interesting 25 Depressing Stories Behind Some Of The Most Popular Songs In Modern History  

Mike Rothschild
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Sometimes a song can be uptempo and peppy, while also being crushingly sad, but sometimes a song is just crushingly sad. Many are based purely on their writer's imagination, but for these songs, real life proved far more depressing than anything a musician could come up with. These famous songs and memorable tracks might be upbeat or seem like a lot of fun, but they all have super sad and depressing backstories, that will have you rethinking using Van Halen's "Jump" on your pump up playlist.

You know Eric Clapton wrote "Tears in Heaven" about the death of his son, but what about the song "Circus"? Plenty of upbeat pop songs like "99 Red Balloons" and "Semi-Charmed Life" are actually about pretty dark subjects, like nuclear annihilation and addiction. As well, a number of the songs with sad meanings on this list were released posthumously, after the songwriter passed away, usually from reasons related directly to their sad song lyrics.

Here are songs that might be peppy, might be slow, might be epic - but all are based on really terrible things that actually happened. They might not seem like sad songs, but if you listen closely, you will likely shed a tear. Upvote the tracks and singles with the saddest true backstories below... but be sure to grab a box of tissues first.

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The Gordon Lightfoot story-song isn’t a fanciful creation – it’s the story of an actual ship sinking. The SS Edmund Fitzgerald was a real iron ore carrier that traversed the Great Lakes carrying ore pellets to various ports of call. Or she did, until she sank in a massive storm with the loss of her entire crew of 29 sailors - just like the song describes.
see more on Gordon Lightfoot - The Wreck of the Edmund Fitzgerald

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While obviously about drug addiction, it’s less well known that Neil Young wrote this song in 1971 about a specific person. Included on the 1972 album Harvest, “The Needle and the Damage Done” eulogizes the heroin addiction of his bandmate, guitarist Danny Whitten. As the story goes, while rehearsing for a tour, Young gave Whitten $50 and a plane ticket for LA – where Whitten would soon overdose. Young’s guilt was reflected in a number of later songs, most especially “Tonight’s the Night.”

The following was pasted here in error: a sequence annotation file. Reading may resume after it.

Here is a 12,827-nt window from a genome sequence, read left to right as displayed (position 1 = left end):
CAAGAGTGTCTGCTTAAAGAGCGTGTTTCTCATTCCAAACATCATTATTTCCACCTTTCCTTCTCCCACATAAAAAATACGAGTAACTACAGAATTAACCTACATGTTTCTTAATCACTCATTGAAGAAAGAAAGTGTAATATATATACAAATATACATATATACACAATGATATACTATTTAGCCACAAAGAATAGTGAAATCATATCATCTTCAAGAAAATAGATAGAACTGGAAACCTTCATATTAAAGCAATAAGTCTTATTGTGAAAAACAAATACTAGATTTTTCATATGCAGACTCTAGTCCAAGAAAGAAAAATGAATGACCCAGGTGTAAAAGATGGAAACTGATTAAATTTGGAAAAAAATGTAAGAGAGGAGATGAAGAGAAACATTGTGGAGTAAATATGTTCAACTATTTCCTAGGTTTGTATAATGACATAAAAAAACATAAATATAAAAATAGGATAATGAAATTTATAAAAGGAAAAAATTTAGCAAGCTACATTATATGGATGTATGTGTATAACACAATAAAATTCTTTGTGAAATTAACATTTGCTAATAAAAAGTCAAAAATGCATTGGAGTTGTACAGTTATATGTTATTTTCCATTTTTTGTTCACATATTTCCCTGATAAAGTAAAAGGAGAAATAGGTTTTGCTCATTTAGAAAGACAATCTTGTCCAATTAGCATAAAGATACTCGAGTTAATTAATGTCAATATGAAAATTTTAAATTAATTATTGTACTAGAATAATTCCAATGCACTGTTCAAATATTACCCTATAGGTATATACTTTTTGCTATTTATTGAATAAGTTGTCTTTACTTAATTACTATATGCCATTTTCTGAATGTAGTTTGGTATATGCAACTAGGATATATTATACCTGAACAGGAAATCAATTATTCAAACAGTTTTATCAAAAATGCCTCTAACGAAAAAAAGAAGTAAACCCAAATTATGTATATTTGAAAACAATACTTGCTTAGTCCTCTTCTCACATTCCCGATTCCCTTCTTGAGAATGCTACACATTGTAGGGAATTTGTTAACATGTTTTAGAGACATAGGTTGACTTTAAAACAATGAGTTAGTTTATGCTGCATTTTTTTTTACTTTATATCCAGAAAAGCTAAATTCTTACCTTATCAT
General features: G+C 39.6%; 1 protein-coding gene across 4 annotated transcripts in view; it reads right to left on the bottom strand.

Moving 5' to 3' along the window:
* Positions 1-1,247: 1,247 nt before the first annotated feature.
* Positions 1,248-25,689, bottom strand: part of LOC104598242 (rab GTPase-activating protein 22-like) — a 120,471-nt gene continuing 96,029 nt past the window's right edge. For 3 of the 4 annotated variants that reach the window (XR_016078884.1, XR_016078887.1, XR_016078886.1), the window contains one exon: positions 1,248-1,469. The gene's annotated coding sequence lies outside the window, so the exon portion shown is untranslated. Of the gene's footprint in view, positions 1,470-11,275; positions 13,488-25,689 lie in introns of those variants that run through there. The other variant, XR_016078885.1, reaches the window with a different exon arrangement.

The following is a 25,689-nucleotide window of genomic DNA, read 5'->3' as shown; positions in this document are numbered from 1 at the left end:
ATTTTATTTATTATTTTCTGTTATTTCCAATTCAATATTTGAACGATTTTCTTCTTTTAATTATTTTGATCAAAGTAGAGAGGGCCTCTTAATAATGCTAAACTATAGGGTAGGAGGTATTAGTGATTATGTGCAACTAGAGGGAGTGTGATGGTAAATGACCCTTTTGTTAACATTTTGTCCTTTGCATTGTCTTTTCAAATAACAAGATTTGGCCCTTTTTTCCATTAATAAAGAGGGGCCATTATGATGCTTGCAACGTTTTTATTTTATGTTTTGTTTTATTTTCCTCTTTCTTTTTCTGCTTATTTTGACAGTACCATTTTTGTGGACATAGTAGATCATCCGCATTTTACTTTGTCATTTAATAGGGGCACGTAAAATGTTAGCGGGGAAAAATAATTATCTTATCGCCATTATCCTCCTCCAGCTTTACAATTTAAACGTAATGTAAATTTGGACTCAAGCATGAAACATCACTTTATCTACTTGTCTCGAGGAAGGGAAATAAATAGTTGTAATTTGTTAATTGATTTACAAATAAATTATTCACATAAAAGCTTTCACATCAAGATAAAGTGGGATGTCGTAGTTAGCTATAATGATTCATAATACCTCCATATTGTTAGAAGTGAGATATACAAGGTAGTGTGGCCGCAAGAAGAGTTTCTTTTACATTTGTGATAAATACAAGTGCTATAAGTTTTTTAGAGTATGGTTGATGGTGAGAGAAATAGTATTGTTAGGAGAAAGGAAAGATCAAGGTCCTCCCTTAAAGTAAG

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Fastball - The Way


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Pop band Fastball’s only hit, “The Way” tells a romanticized version of a real story – about two old people disappearing.

Lela and Raymond Howard left home in June 1997 to attend a festival in Texas, despite Lela suffering from Alzheimer’s disease and Raymond having recently had brain surgery. Their bodies were found two weeks later at the bottom of a ravine near Hot Springs, AR, hundreds of miles away from where they intended to go.
see more on Fastball - The Way

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Written as a tribute to Pink Floyd’s original creative mastermind, Syd Barrett, the recording of the this nine-part opus took a bizarre turn when, in January 1975, Barrett himself showed up at Abbey Road Studios – while the band was recording the song about him. At first, nobody recognized Barrett, who’d gained weight and shaved his head since being ousted from the group years earlier. He hung around awhile, and offered to play on the track, but was in no shape to do so.

He then vanished, and nobody from the band ever saw him again.